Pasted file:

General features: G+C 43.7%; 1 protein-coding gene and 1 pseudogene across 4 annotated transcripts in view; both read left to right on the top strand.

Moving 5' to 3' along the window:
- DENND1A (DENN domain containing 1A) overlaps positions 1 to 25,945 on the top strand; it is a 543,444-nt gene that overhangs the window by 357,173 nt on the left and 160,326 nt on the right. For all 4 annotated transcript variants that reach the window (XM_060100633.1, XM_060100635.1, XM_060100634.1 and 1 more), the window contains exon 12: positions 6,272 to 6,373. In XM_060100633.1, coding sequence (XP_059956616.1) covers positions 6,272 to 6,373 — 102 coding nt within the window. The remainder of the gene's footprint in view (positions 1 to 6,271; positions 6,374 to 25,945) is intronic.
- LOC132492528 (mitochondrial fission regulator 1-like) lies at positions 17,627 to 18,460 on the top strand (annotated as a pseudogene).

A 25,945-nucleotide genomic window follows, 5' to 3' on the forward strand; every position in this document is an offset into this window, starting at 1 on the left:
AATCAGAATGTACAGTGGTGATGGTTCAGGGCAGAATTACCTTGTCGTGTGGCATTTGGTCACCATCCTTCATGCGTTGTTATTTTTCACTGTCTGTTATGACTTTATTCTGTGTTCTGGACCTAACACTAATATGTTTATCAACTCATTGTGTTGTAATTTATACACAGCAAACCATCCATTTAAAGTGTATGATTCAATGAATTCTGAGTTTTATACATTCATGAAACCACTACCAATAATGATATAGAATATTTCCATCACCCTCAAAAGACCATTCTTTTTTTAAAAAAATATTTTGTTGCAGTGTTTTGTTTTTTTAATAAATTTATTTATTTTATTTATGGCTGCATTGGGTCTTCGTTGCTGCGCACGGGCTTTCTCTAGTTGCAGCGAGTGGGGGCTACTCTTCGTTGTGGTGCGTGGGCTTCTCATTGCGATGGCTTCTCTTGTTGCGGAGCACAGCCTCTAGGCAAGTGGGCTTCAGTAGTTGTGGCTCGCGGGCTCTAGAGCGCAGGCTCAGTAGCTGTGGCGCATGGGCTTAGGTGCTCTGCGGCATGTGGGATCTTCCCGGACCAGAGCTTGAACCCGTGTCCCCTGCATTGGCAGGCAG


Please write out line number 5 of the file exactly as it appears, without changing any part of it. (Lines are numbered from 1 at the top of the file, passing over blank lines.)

A 25,945-nucleotide genomic window follows, 5' to 3' on the forward strand; every position in this document is an offset into this window, starting at 1 on the left: